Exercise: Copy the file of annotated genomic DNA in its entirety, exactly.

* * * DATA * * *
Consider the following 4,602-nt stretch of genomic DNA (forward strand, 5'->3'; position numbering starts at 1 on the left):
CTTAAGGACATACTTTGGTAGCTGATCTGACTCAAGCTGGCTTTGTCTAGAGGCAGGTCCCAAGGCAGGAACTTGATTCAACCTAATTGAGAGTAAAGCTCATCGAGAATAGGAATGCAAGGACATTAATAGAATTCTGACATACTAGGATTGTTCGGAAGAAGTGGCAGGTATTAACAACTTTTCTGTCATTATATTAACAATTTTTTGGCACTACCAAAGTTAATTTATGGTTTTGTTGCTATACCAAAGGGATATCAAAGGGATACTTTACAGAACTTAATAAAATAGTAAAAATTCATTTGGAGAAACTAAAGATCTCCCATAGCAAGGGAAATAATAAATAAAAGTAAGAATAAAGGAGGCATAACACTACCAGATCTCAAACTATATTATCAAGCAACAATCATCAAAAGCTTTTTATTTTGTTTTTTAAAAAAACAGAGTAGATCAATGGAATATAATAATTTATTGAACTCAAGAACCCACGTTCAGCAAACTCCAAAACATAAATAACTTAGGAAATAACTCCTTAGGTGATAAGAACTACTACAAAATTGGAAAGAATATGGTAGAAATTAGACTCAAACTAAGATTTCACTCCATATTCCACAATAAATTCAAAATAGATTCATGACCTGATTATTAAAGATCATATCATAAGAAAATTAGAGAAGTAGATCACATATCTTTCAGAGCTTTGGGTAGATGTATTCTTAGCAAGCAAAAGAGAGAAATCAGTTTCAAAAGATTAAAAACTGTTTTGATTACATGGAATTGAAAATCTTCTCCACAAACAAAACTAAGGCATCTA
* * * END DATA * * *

Consider the following 4,602-nt stretch of genomic DNA (forward strand, 5'->3'; position numbering starts at 1 on the left):
CTTAAGGACATACTTTGGTAGCTGATCTGACTCAAGCTGGCTTTGTCTAGAGGCAGGTCCCAAGGCAGGAACTTGATTCAACCTAATTGAGAGTAAAGCTCATCGAGAATAGGAATGCAAGGACATTAATAGAATTCTGACATACTAGGATTGTTCGGAAGAAGTGGCAGGTATTAACAACTTTTCTGTCATTATATTAACAATTTTTTGGCACTACCAAAGTTAATTTATGGTTTTGTTGCTATACCAAAGGGATATCAAAGGGATACTTTACAGAACTTAATAAAATAGTAAAAATTCATTTGGAGAAACTAAAGATCTCCCATAGCAAGGGAAATAATAAATAAAAGTAAGAATAAAGGAGGCATAACACTACCAGATCTCAAACTATATTATCAAGCAACAATCATCAAAAGCTTTTTATTTTGTTTTTTAAAAAAACAGAGTAGATCAATGGAATATAATAATTTATTGAACTCAAGAACCCACGTTCAGCAAACTCCAAAACATAAATAACTTAGGAAATAACTCCTTAGGTGATAAGAACTACTACAAAATTGGAAAGAATATGGTAGAAATTAGACTCAAACTAAGATTTCACTCCATATTCCACAATAAATTCAAAATAGATTCATGACCTGATTATTAAAGATCATATCATAAGAAAATTAGAGAAGTAGATCACATATCTTTCAGAGCTTTGGGTAGATGTATTCTTAGCAAGCAAAAGAGAGAAATCAGTTTCAAAAGATTAAAAACTGTTTTGATTACATGGAATTGAAAATCTTCTCCACAAACAAAACTAAGGCATCTA